Arsenal now has a reasonable claim to eight home-grown players on its first team roster, the highest number in the League, including six Englishmen. According to "The Premier League's Home Grown Player Rule, Explained," Martin Tomlinson's (@Heisenbergkamp) skillfully researched and argued piece, this makeup gives Wenger considerable roster flexibility.

That's because any 25-man Premier League roster can contain only 17 players who are not designated home-grown. Arsenal's eight home-grown players represent a full contingent, and all but two of those eight, midfielder Francis Coquelin and third-choice goalkeeper Emiliano Martinez, compete for starting roles.

In other words, Arsenal can be at almost full strength and depth under the regulations, while many competitors have to carry smaller squads or compromise on quality to comply.

The opposition makes other choices

Arsenal's direct competition has for the most part not sought advantage in experienced, young, home-grown players. Last year's winners Man City lists only two home-grown players on its Premier League roster, meaning its full squad can consist of just 19 players. Now, those 19 are top quality, but perhaps this setup doesn't maximize the club's resources. It's also been dancing around UEFA's Financial Fair Play (FFP) regulations and sanctions, which appear to have slowed the club's transfer spending and, according to some reports, caused City to move out striker Álvaro Negredo and halt its pursuit of Radamel Falcao. (Read Ian Herbert's "Radamel Falcao: A Symbol of UEFA Shackling Manchester City in the FFP Era").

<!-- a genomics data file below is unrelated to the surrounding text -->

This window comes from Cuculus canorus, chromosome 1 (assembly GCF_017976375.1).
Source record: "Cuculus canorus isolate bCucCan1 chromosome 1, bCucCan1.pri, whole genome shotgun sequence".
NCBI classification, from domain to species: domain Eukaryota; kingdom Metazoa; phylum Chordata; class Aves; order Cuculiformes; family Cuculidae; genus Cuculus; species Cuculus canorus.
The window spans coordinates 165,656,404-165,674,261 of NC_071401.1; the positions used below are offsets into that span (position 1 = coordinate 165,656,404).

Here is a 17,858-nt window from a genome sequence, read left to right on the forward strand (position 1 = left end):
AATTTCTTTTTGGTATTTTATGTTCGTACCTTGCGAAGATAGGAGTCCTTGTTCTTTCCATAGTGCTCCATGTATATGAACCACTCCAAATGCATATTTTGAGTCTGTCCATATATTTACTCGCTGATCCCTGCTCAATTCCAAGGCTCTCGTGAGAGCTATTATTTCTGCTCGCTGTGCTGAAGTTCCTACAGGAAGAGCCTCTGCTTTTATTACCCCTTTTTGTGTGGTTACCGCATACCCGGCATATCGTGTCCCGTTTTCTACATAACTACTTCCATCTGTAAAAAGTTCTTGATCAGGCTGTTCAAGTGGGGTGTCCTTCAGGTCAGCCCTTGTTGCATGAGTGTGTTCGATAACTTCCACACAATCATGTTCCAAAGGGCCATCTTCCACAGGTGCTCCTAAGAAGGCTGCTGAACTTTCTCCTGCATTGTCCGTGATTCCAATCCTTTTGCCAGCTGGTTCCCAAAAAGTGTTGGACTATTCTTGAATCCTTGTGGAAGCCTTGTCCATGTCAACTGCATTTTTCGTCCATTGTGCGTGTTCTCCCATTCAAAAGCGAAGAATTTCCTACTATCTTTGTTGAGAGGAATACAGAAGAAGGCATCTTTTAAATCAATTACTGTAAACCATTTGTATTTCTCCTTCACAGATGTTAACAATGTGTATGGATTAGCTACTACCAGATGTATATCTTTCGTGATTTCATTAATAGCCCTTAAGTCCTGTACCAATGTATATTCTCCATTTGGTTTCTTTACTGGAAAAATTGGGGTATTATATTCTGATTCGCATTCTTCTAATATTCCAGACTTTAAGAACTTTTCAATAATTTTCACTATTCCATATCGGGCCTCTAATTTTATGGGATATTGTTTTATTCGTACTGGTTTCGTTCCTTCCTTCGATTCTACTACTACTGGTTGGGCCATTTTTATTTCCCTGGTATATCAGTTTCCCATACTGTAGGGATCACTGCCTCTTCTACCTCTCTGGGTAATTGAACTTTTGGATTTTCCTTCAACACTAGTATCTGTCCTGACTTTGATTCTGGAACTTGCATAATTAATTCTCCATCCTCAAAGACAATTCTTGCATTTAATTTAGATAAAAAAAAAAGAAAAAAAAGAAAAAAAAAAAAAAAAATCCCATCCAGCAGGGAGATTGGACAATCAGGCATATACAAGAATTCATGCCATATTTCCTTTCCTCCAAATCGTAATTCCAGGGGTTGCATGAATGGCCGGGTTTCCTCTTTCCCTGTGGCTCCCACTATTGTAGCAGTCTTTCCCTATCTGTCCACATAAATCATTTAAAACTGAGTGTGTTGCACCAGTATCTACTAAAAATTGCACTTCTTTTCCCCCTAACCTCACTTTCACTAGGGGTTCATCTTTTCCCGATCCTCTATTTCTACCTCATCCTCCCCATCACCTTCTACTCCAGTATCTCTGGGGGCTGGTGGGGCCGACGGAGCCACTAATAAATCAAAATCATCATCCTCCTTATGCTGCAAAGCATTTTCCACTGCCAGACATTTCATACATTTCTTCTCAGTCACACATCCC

According to manager Manuel Pelligrini, City also sent Negredo to Valencia because UEFA's sanctions capped its Champions League squad at 21 players for the 2014-15 campaign. Pellegrini said that "it all starts from the restriction about the number of players. We have restrictions about the number of players and the money we can spend." Don't cry too much for Pellegrini, though, because UEFA seems to be cutting City considerable slack, allowing it to field only one non-club-trained home-grown player among the five (disproportionately) required under the settlement.

Meanwhile, Chelsea is essentially outsourcing player development. It has loaned 26 of its players to other clubs, mostly outside England and Wales. That can remove these players' salaries from Chelsea's books for the purposes of FFP but does not work toward either the Premier League's or UEFA's home-grown requirements. Chelsea has also turned to a much more circumspect spender in 2014: Its net transfer spending was just £10 million in summer 2014.

The tacks of two other clubs do seem similar to Arsenal's in some ways. The most alike is Liverpool's, which was the third highest spender on a net basis and now has a squad whose average age (25.2 years) is even younger than Arsenal's. The main difference is that Liverpool brought in 11 players to Arsenal's five. Manchester United, like Arsenal, has a large home-grown contingent and a relatively young average age, but those traits are secondary to United's net expenditure of £122 million on an assortment of attacking talent, which looks like a desperate rush to return to a Champions League position.

That might work over 38 matches--who can predict? But it seems far more risky financially and less designed as a long-term response to the new Premier League and UEFA regulatory regimes than does Arsenal's approach.